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A village that's worthy of feudal lords and tourists alike.

Ouchi-juku is a time-slip worthy of a Hollywood movie set. Once part of the long route from the Aizu Domain west of Fukushima to the capital of Edo, Ouchi-juku flourished as a major trade station, offering rest for weary feudal lords and their attendants. When inevitable industrialization and the development of highway routes diverted the trade route to Edo, dedicated residents meticulously preserved the town’s scenic main street. 

Take a step back in time

Ouchijuku village

Hand-crafted goods and rustic lunches can be found in Ouchi-juku.

Today, millions of travelers visit Ouchi-juku for an authentic glimpse into Japan’s feudal past. Thatched-roof houses, dirt tracks, and unblighted natural surroundings (no electricity cables on show here) make the former postal town the perfect pit stop during your tour through Fukushima.

Discover Fukushima

Ouchijuku in Fukushima, Japan.
In Ouchi-juku, you can sample famous negi soba, a dish of regional soba buckwheat noodles eaten with a long, fresh leek in any one of its 11 tatami-floored restaurants. 

Afterward, browse the shops selling local handmade goods, such as beautiful Aizu momen cotton and ceramics. For a more personal touch, make a stop at Minatogawa-ya and try your hand at painting your very own akabeko, or red cow, the symbol of Fukushima Prefecture.

If you’re not faint of hard, try snacking on inago no tsukudani, or fried grasshoppers boiled in soy sauce and sugar. These creepy-crawlies once served as an essential source of protein for rural Japan.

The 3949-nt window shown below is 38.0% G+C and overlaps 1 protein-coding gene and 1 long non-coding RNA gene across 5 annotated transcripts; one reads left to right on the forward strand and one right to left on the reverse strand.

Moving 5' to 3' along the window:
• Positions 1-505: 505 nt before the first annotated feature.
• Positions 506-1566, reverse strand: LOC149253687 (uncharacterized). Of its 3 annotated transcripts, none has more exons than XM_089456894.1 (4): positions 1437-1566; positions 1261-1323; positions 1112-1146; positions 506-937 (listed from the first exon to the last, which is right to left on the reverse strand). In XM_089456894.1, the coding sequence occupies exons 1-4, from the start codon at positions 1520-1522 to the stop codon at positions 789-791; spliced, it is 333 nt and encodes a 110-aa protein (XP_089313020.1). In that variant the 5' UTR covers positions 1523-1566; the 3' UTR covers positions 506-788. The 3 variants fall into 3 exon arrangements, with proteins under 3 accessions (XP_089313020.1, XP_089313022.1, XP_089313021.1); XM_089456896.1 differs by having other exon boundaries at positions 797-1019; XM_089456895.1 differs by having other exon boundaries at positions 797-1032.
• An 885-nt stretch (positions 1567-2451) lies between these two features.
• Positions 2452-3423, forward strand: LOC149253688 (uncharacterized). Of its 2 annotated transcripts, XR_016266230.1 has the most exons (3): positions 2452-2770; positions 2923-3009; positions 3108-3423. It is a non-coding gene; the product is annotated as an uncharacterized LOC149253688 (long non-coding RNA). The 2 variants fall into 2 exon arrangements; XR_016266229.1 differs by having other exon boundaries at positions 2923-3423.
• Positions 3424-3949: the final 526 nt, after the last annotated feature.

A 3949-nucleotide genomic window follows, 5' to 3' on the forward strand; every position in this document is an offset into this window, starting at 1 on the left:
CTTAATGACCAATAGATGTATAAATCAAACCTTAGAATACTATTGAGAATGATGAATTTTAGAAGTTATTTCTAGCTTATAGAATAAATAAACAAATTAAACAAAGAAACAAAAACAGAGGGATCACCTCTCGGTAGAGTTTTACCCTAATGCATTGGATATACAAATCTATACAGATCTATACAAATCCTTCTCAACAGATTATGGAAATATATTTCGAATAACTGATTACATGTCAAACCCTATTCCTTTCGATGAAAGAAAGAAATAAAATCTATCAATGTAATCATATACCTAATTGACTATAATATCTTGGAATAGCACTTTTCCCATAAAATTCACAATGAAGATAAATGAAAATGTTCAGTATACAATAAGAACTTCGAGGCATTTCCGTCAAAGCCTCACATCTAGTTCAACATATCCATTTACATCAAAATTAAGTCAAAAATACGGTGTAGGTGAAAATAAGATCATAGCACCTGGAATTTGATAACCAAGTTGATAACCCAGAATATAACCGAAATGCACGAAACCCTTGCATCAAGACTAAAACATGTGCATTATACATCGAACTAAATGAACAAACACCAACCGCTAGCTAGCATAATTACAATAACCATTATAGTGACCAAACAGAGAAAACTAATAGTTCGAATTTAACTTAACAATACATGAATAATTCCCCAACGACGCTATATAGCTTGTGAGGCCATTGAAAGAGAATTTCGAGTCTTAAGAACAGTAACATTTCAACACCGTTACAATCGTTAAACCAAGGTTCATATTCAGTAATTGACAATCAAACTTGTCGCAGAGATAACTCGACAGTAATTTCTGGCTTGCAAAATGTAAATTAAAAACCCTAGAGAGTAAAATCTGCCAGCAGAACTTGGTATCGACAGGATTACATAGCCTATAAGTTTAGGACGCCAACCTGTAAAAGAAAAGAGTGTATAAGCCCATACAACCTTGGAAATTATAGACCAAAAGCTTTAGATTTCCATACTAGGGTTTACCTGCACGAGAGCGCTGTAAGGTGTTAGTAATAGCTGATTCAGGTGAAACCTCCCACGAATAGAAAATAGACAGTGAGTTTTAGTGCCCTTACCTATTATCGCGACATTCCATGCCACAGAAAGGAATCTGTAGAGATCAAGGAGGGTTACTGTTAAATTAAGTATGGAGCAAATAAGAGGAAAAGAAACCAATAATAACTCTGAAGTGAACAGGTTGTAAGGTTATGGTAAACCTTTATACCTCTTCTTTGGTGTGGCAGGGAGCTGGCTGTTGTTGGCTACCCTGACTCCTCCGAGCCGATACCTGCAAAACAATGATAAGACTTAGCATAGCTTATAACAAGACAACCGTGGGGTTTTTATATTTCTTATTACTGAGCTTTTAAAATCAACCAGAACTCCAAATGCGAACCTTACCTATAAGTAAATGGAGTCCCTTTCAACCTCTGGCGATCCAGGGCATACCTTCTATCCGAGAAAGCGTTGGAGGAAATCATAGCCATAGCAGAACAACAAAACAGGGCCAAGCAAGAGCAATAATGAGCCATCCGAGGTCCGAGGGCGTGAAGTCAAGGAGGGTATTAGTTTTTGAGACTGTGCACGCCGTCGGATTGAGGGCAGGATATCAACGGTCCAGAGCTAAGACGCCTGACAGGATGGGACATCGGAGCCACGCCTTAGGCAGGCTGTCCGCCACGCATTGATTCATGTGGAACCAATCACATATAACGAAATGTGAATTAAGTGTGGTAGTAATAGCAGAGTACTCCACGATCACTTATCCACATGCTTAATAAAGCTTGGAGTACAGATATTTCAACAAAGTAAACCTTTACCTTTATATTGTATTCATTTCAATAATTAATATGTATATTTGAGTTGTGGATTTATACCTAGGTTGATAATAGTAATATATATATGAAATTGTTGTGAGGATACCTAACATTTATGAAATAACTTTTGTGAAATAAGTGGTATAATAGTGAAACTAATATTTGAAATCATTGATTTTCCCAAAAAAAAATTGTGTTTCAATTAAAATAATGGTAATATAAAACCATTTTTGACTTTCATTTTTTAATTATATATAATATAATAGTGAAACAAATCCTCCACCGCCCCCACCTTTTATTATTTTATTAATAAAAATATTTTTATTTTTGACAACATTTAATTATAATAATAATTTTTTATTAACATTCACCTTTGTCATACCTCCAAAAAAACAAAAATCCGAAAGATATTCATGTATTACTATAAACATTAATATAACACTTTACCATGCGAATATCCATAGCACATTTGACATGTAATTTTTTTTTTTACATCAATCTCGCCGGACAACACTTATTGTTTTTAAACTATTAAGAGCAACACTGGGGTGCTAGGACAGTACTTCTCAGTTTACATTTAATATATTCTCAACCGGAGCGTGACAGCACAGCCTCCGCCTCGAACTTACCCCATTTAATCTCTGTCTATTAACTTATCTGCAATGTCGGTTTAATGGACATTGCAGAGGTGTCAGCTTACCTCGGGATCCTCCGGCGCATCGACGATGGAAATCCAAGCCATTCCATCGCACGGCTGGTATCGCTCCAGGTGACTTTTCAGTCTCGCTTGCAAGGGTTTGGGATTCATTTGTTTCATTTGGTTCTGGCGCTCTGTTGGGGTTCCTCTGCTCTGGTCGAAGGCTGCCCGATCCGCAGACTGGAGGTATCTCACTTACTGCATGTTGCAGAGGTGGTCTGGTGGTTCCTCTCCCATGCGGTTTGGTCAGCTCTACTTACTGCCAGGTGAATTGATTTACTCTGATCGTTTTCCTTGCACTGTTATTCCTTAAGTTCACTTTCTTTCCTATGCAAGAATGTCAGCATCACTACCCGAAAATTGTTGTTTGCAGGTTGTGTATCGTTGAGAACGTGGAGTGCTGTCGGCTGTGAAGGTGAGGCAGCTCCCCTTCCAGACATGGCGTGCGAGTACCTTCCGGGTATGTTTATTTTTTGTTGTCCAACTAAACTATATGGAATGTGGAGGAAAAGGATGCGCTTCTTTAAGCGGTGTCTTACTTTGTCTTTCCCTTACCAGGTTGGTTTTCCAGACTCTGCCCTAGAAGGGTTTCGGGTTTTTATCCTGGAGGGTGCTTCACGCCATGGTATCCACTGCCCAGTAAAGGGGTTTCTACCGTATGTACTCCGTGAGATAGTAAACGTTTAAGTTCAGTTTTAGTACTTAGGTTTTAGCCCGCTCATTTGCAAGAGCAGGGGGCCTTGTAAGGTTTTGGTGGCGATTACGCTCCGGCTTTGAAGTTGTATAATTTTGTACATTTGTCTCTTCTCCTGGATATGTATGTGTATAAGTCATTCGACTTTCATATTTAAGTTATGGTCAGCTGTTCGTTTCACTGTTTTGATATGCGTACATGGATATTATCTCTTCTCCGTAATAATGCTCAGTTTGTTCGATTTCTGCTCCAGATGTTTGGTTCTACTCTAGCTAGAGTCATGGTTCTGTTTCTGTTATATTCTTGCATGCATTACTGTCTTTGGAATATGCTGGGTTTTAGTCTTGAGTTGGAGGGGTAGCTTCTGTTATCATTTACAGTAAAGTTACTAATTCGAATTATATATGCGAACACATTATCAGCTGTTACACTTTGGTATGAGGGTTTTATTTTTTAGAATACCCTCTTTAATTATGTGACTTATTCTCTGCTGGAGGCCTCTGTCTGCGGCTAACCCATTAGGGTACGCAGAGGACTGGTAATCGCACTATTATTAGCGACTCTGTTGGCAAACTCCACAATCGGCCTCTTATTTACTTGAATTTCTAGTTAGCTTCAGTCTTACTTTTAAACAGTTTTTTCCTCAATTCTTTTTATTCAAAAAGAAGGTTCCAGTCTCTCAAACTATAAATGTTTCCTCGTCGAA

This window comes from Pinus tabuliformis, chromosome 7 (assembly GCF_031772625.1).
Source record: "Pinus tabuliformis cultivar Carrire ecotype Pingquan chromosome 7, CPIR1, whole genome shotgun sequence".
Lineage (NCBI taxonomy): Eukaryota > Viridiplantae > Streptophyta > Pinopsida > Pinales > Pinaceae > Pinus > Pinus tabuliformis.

Winter and summer festivals

Ouchijuku village in winter.

Ouchi-juku in winter.

If you visit Ouchi-juku in February, you can see the annual Snow Festival. On the second Saturday and Sunday of the month, the village transforms into a candle-lit winter wonderland blanketed in snow.

Midsummer festivities are just as photogenic. On July 2, the main street of Ouchi-juku is full of procession goers wearing Edo-period garb and masks. The parade celebrates the middle of the hot summer days. Tourists can even participate. Try on a happi coat and celebrate along with the residents—a rare privilege for a festival this local.


Ouchijuku in Fukushima, Japan.

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Don't miss out on this boundless, breathtaking natural landscape.


How To Get There


969-5207, Japan

By train

From Tokyo Station, take the Tohoku Shinkansen to Koriyama Station. At Koriyama, take the local JR Ban Etsu-nishi line to Aizu-Wakamatsu Station. From there, change lines again to the Aizu line for Yunokami Station. From the station, it’s a short 10 minute taxi ride to Ouchi-juku. Train travel from Tokyo takes approximately 3 1/2 hours.

By car

Coming from Tokyo, take the Shirakawa IC on the Tohoku Expressway to Yunokami (3 hours). From Yunokami, it’s a short 10 minute drive to Ouchi-juku. Parking is available for 300 yen for standard sized cars.

Where To Stay

Aizu Ashinomaki Onsen Marumine Kanko Hotel
  • 1128 Otomachi Ashinomaki, Aizuwakamatsu-shi, Fukushima, 969-5147 Japan
  • ¥12,870 - ¥41,580
  • 4.08/5 (2,466 reviews)
  • 6.1 km
Aizu Ashinomaki Onsen Ashinomaki Prince Hotel
  • 1050 Otomachi Ashinomaki, Aizuwakamatsu-shi, Fukushima, 969-5147 Japan
  • ¥13,063 - ¥13,585
  • 4.04/5 (207 reviews)
  • 6.2 km
Aizu Ashinomaki Onsen Ashinomaki Grand Hotel
  • 1044 Otomachi Ashinomaki, Aizuwakamatsu-shi, Fukushima, 969-5147 Japan
  • ¥6,350 - ¥8,550
  • 4.34/5 (758 reviews)
  • 6.3 km

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